With the total withdrawal of state funding for teaching of the Arts, Humanities and Social Sciences, debt-burdened students will be entering effectively privatised universities at a time when market recipes are demonstrably failing in all spheres of life. In addition, research funds will be severely cut and their allocation further subjected to indicators alien to serious scholarship. These are only the most extreme forms so far of developments taking place elsewhere, such as the EU’s ‘Bologna process’.
This conference seeks to explain how we have arrived here, to analyse the consequences of these developments and the possibilities for a free social science praxis (both in teaching and scholarship), and to set out the choices that may lie ahead and the responsibilities attached to them. The conference will be organised around the following thematic sessions:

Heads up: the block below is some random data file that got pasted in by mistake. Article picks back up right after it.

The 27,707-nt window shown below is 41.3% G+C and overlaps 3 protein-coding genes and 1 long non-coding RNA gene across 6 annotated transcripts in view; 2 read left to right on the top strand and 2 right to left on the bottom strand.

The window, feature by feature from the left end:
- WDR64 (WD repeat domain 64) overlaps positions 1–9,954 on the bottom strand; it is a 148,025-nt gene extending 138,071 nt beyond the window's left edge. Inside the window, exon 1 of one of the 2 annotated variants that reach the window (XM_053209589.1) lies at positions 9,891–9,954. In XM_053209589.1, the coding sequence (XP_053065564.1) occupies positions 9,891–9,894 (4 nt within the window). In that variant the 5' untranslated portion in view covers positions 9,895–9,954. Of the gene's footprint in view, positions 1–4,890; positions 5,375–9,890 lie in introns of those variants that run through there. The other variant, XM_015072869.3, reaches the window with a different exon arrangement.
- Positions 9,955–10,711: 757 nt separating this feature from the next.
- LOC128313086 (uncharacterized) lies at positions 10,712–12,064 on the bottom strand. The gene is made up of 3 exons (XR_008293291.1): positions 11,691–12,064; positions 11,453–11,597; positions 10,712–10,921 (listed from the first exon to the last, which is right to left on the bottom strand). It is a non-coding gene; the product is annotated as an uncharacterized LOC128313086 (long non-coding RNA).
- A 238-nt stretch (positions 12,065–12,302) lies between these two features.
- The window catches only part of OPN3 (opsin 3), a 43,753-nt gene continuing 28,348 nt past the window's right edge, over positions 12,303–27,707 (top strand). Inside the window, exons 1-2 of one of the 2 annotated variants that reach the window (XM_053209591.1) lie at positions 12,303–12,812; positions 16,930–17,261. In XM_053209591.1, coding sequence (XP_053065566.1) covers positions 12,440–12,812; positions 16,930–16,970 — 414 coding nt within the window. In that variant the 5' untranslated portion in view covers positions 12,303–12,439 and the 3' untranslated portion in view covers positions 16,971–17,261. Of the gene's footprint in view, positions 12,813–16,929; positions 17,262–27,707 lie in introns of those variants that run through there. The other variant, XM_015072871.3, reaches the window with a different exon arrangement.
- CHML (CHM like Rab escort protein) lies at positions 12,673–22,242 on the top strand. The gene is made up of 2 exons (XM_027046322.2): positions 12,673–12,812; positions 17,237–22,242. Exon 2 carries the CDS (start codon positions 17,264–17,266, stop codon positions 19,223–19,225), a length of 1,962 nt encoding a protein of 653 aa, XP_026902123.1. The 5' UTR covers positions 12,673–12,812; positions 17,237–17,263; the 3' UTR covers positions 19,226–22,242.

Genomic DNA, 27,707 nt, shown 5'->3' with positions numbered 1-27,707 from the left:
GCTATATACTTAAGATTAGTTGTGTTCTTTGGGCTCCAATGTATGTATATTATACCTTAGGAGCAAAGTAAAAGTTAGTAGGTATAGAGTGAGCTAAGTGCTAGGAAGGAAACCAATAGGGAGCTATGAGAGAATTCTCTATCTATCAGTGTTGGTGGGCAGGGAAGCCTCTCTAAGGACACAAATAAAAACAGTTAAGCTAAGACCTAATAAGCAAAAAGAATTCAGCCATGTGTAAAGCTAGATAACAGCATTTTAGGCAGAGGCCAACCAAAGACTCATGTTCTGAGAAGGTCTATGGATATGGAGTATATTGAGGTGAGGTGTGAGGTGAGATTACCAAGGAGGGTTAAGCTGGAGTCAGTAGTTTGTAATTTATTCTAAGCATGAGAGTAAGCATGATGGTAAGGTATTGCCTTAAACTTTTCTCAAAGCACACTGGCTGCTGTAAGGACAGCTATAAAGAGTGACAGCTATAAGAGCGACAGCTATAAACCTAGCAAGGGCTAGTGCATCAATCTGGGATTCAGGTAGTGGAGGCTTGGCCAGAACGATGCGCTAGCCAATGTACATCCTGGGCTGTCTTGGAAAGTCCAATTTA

1. The politics of higher education and social science, and the questions of university and social science autonomy, self-government and academic freedom today.
2. Academic vocation: its significance today and the possibilities for cultivating and strengthening it.
3. Managerialism and its ‘quality’ indicators in social science and education: what kind of human beings lie behind such indicators and result from their use? What kind of learning environment are universities promoting and shaping today in place of the praxis of teacher and student?
4. Contribution of contemporary social science and higher education to society: for example, in terms of clarifying fundamental problems, educating judgement and fostering maturity and autonomy. Are we, to follow Weber, fostering a world of thinking human beings able to conduct their own lives, or rather, a world of indifferent subjects of consumption?
The conference organisers invite the submission of one page abstracts addressing one or more of the above topics and questions. The conference will take place May 2011 and the venue will be London or Birmingham; both to be confirmed.
For further information and submission of papers, please contact:
Carlos Frade (University of Salford)
Sam Whimster (Editor of Max Weber Studies)
Gurminder K. Bhambra (University of Warwick)
Austin Harrington (University of Erfurt, Germany)
Categories: Higher Education